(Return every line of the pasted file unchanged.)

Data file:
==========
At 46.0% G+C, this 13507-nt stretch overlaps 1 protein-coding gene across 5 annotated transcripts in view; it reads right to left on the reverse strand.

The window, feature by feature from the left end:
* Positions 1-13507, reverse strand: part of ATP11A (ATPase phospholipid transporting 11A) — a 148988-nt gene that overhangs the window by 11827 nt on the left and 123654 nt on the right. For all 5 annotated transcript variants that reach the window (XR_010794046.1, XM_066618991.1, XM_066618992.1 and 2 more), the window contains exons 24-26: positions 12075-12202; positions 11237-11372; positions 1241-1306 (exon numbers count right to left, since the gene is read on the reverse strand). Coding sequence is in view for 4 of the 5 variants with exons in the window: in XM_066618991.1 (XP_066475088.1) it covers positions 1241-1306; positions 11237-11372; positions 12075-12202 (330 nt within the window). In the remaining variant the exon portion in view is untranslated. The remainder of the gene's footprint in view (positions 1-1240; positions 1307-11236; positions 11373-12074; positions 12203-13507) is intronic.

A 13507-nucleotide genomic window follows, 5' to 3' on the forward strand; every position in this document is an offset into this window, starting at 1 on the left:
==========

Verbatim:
At 46.0% G+C, this 13507-nt stretch overlaps 1 protein-coding gene across 5 annotated transcripts in view; it reads right to left on the reverse strand.

The window, feature by feature from the left end:
* Positions 1-13507, reverse strand: part of ATP11A (ATPase phospholipid transporting 11A) — a 148988-nt gene that overhangs the window by 11827 nt on the left and 123654 nt on the right. For all 5 annotated transcript variants that reach the window (XR_010794046.1, XM_066618991.1, XM_066618992.1 and 2 more), the window contains exons 24-26: positions 12075-12202; positions 11237-11372; positions 1241-1306 (exon numbers count right to left, since the gene is read on the reverse strand). Coding sequence is in view for 4 of the 5 variants with exons in the window: in XM_066618991.1 (XP_066475088.1) it covers positions 1241-1306; positions 11237-11372; positions 12075-12202 (330 nt within the window). In the remaining variant the exon portion in view is untranslated. The remainder of the gene's footprint in view (positions 1-1240; positions 1307-11236; positions 11373-12074; positions 12203-13507) is intronic.

A 13507-nucleotide genomic window follows, 5' to 3' on the forward strand; every position in this document is an offset into this window, starting at 1 on the left: